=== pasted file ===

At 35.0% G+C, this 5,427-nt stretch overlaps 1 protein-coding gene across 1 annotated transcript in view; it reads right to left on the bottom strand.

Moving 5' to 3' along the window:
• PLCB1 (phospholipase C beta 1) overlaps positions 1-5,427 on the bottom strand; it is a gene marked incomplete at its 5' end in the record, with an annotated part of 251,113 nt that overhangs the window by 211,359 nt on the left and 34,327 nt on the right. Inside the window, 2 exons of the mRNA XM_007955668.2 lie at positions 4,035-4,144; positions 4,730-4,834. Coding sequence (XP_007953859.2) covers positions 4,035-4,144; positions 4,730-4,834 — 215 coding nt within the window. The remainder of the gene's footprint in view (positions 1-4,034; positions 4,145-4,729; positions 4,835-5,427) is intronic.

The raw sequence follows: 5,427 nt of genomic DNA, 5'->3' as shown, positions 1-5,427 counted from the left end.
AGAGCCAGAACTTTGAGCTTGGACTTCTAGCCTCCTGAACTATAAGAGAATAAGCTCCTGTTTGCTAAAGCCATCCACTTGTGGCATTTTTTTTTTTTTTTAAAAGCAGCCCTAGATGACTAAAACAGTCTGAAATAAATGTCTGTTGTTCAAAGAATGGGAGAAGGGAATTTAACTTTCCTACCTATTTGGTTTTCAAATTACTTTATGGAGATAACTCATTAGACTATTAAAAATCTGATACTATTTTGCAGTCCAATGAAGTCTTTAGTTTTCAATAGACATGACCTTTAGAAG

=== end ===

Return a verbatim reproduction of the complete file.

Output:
At 35.0% G+C, this 5,427-nt stretch overlaps 1 protein-coding gene across 1 annotated transcript in view; it reads right to left on the bottom strand.

Moving 5' to 3' along the window:
• PLCB1 (phospholipase C beta 1) overlaps positions 1-5,427 on the bottom strand; it is a gene marked incomplete at its 5' end in the record, with an annotated part of 251,113 nt that overhangs the window by 211,359 nt on the left and 34,327 nt on the right. Inside the window, 2 exons of the mRNA XM_007955668.2 lie at positions 4,035-4,144; positions 4,730-4,834. Coding sequence (XP_007953859.2) covers positions 4,035-4,144; positions 4,730-4,834 — 215 coding nt within the window. The remainder of the gene's footprint in view (positions 1-4,034; positions 4,145-4,729; positions 4,835-5,427) is intronic.

The raw sequence follows: 5,427 nt of genomic DNA, 5'->3' as shown, positions 1-5,427 counted from the left end.
AGAGCCAGAACTTTGAGCTTGGACTTCTAGCCTCCTGAACTATAAGAGAATAAGCTCCTGTTTGCTAAAGCCATCCACTTGTGGCATTTTTTTTTTTTTTTAAAAGCAGCCCTAGATGACTAAAACAGTCTGAAATAAATGTCTGTTGTTCAAAGAATGGGAGAAGGGAATTTAACTTTCCTACCTATTTGGTTTTCAAATTACTTTATGGAGATAACTCATTAGACTATTAAAAATCTGATACTATTTTGCAGTCCAATGAAGTCTTTAGTTTTCAATAGACATGACCTTTAGAAG